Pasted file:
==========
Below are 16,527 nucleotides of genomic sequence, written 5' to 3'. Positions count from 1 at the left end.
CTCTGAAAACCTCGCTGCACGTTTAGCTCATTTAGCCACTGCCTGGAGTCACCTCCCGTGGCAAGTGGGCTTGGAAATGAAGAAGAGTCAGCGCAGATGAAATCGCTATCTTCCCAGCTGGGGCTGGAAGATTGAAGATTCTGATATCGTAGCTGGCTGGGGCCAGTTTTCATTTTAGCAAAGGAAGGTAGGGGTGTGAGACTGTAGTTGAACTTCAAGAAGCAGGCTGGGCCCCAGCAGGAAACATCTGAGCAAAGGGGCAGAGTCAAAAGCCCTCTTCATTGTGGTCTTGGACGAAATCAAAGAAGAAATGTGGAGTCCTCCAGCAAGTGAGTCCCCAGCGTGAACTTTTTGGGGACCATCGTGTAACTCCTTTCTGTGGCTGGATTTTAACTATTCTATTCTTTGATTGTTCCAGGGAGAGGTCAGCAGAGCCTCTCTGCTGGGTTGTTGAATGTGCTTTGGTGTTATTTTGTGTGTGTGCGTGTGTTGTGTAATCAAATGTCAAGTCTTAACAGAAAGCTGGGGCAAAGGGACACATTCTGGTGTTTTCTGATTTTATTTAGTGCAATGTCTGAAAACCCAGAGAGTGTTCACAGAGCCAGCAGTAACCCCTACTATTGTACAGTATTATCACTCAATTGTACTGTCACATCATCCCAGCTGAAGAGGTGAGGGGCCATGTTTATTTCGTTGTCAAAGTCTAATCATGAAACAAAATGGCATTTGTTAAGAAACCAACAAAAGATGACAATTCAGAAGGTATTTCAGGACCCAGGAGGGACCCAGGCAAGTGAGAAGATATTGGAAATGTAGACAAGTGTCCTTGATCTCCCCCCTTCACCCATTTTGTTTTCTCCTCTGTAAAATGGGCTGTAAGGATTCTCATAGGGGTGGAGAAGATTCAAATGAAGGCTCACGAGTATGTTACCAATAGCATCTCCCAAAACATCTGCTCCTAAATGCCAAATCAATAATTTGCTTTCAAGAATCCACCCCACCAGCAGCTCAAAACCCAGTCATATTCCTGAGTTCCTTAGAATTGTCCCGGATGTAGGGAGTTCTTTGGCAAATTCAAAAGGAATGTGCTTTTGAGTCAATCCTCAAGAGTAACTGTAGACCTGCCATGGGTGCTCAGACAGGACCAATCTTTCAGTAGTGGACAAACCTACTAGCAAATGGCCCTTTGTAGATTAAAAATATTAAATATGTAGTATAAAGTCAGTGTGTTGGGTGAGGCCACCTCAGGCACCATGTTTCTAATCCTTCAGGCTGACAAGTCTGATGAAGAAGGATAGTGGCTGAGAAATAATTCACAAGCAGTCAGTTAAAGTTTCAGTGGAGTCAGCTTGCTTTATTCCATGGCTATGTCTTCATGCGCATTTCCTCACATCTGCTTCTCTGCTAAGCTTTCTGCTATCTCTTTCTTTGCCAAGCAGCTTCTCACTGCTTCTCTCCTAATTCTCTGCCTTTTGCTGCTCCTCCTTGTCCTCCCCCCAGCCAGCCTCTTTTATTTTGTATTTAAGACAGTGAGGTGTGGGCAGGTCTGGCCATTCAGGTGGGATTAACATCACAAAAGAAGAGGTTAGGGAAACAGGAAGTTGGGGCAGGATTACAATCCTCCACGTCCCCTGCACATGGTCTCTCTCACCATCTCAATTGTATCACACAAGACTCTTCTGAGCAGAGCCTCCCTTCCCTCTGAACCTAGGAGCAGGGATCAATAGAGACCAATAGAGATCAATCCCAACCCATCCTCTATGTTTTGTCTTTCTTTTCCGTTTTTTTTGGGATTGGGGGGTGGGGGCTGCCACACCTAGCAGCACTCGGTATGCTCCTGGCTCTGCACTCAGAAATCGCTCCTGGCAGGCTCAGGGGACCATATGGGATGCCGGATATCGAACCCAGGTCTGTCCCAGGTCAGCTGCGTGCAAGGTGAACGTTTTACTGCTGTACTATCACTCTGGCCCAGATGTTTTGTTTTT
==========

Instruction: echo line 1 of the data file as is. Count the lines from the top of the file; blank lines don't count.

Below are 16,527 nucleotides of genomic sequence, written 5' to 3'. Positions count from 1 at the left end.